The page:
Purpose: The missing ingredient

Reading through news articles, blogs, updates and surveys on weekly (sometimes daily) basis, there is rarely an article that, 3 months on, still sticks in my head. In September last year the Chartered Institute of People Development (CIPD) published a survey that reported that only 33% of leaders in the UK perceived the quality of leadership in their organisation as, “High”.

I read this and I don’t understand – this could just be because I am 24 and perhaps a little naïve, but regardless, I would like to ask 2 questions.

Why is the perception of UK leadership so poor? And, if it is a true assessment of the ability of todays’ organisations to lead, then what will tomorrow look like?

Given the number of leadership programmes that are available to staff across sectors, I’d like to take a punt and suggest that it isn’t the availability of training and development that is missing from the leadership equation. I would like to suggest that it is something more systemic…

I look back at my own experience leading a National non-for-profit organisation in Australia, I reflect on what I thought was commonplace. Identifying leadership skills that aligned with the vague direction I had drawn for myself. Searching for the roles to give me that experience. Leaving the organisation after 3 years of managing volunteers from a team of 6 people to 13 teams across a continent.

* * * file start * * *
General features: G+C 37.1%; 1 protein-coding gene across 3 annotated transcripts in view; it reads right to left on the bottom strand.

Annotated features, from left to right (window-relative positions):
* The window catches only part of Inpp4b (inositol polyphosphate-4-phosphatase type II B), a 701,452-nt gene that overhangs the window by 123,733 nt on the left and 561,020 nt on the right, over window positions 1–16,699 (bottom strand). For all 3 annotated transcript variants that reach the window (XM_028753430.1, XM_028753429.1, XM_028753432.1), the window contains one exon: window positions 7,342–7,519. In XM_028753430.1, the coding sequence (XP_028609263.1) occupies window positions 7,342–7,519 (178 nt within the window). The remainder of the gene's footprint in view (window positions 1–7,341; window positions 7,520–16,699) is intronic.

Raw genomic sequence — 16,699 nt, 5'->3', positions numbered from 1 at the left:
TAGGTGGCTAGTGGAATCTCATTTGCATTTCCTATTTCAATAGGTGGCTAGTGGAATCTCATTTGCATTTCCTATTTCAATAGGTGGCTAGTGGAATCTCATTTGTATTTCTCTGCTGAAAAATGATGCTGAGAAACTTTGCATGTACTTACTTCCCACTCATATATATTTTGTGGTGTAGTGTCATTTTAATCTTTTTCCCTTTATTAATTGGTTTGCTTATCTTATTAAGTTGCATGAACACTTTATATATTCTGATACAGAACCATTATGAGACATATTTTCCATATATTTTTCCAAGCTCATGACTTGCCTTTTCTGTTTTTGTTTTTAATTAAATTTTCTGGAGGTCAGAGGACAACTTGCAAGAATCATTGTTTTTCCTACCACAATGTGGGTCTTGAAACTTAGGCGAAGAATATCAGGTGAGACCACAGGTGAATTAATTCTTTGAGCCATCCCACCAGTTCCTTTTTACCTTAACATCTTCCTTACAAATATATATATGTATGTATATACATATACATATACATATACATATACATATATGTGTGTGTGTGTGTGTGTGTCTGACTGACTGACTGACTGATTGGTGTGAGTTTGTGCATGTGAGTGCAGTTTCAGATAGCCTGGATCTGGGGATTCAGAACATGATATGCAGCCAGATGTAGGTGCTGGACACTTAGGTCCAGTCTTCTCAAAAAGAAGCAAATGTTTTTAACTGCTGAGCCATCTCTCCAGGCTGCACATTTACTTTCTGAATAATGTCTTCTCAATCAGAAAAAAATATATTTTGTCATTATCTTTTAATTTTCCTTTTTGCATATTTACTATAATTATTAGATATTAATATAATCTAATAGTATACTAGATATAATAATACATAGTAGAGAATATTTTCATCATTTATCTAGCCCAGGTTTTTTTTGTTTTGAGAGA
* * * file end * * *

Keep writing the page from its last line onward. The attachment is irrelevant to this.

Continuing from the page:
I was working in an environment that was so aligned with my purpose it was parallel. I was driven to succeed by an internal motor, rather than an external expectation that I must achieve performance metrics. I worked alongside others who had their own internal motors purring, I had respect for their work and trust that they were developing themselves and those they served – while simultaneously achieving organisational objectives.

Without the luxury of a leadership development programme to compliment our development, we worked with a fundamental vision that everyone shared, had ownership of and worked towards – seeding leadership qualities throughout our business. If this doesn’t sound like your workplace, then I would like to pose 3 questions to you.

  • What is your life’s purpose?
  • What is the purpose of the organisation you work for?
  • Where is the overlap?

If there is only marginal overlap and you perhaps have a less than desirable opinion of the leadership of your organisation, then maybe a purpose-check is in order?

I truly believe that organisations have the opportunity to create a fundamental shared purpose amongst all employees and that this is the crux to the sustainability of businesses now and into the future. My opinion is that what is most often missing is the individual and our knowledge of what exactly it is we live for.

Do you believe that purpose is what is missing from the leadership of organisations in the UK?

Add your perspective by posting a comment below.

The youngest member of the Future Considerations team, Peter manages the marketing and communications for the consultancy. Click here to find out more about Peter and contact him for further information around his experience or to connect with anyone in Future Considerations.

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